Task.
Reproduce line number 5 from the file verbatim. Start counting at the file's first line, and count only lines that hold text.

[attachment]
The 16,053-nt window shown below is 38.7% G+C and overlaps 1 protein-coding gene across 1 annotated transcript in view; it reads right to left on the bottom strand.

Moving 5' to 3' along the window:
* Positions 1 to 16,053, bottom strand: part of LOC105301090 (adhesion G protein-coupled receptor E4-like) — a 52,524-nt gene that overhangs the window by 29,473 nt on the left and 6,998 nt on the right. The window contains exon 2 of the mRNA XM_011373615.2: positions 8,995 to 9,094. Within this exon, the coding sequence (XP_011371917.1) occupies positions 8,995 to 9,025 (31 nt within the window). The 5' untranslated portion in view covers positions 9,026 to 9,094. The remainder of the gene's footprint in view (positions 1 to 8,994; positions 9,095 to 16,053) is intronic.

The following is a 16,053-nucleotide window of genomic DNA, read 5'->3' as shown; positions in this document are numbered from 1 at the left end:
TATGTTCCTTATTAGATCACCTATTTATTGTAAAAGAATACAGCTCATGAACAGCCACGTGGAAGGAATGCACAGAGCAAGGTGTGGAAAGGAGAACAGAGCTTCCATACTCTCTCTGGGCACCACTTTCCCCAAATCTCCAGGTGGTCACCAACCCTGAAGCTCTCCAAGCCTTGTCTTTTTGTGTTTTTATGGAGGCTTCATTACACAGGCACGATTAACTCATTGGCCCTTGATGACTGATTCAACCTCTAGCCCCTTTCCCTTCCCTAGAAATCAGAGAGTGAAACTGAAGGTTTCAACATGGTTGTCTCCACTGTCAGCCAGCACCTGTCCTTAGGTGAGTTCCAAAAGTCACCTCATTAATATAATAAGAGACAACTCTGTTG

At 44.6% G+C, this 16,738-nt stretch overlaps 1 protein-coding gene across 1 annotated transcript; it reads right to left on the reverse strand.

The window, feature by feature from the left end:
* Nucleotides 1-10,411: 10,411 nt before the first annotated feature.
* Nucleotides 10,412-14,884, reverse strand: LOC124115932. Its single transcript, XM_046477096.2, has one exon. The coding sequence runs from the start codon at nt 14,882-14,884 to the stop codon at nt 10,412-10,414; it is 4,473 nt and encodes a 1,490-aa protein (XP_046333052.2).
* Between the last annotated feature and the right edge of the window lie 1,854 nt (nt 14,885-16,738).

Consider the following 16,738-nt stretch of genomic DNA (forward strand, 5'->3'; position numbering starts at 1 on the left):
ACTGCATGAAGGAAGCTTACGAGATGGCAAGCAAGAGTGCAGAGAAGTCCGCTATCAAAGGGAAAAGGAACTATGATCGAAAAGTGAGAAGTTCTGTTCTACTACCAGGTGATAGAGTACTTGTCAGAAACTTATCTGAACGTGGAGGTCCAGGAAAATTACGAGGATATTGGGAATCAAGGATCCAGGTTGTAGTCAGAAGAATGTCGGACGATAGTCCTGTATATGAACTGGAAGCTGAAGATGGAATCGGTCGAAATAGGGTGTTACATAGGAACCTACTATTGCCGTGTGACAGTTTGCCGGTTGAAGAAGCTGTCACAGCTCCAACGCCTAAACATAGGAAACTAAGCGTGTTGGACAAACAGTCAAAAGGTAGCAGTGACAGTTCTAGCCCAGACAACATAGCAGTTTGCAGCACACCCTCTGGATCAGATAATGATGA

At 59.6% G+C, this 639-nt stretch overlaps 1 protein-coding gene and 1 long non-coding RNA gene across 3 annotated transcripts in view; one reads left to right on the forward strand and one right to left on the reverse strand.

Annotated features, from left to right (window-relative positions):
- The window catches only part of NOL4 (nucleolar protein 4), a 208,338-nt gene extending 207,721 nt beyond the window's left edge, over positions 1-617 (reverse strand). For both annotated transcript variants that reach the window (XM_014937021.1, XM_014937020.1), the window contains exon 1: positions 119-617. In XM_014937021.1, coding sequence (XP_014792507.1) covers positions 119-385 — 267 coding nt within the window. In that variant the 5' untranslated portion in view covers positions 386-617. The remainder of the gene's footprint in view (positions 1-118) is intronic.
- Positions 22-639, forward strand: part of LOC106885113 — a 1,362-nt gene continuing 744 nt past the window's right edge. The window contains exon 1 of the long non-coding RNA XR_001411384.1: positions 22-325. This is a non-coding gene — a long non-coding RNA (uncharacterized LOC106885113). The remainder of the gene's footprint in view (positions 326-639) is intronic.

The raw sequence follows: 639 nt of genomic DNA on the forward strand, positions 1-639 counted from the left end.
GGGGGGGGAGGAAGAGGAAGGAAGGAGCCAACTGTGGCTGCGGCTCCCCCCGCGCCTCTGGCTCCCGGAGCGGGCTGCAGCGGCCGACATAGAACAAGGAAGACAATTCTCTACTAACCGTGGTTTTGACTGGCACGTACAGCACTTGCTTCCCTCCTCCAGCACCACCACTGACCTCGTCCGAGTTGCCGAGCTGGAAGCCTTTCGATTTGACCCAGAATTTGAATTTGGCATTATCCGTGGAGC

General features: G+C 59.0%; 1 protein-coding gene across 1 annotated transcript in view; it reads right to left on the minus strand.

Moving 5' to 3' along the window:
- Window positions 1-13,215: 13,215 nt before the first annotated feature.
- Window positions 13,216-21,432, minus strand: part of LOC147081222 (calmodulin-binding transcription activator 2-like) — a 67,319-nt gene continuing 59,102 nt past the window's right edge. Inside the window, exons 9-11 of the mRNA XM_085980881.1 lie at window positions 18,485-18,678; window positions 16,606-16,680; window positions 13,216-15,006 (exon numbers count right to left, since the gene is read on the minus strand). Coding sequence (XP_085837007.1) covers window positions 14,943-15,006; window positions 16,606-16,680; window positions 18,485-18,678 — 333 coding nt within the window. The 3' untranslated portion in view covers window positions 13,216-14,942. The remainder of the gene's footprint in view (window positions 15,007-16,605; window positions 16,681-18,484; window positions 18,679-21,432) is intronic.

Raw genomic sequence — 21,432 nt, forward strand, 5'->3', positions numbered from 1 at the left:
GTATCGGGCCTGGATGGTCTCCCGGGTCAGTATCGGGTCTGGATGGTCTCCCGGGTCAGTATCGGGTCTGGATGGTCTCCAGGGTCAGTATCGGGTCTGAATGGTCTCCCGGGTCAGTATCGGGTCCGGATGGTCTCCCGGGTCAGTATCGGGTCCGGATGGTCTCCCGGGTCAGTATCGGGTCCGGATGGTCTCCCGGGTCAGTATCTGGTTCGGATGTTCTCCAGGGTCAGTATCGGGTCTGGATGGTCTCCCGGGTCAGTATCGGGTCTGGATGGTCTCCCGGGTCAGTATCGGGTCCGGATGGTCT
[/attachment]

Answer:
TATGTTCCTTATTAGATCACCTATTTATTGTAAAAGAATACAGCTCATGAACAGCCACGTGGAAGGAATGCACAGAGCAAGGTGTGGAAAGGAGAACAGAGCTTCCATACTCTCTCTGGGCACCACTTTCCCCAAATCTCCAGGTGGTCACCAACCCTGAAGCTCTCCAAGCCTTGTCTTTTTGTGTTTTTATGGAGGCTTCATTACACAGGCACGATTAACTCATTGGCCCTTGATGACTGATTCAACCTCTAGCCCCTTTCCCTTCCCTAGAAATCAGAGAGTGAAACTGAAGGTTTCAACATGGTTGTCTCCACTGTCAGCCAGCACCTGTCCTTAGGTGAGTTCCAAAAGTCACCTCATTAATATAATAAGAGACAACTCTGTTG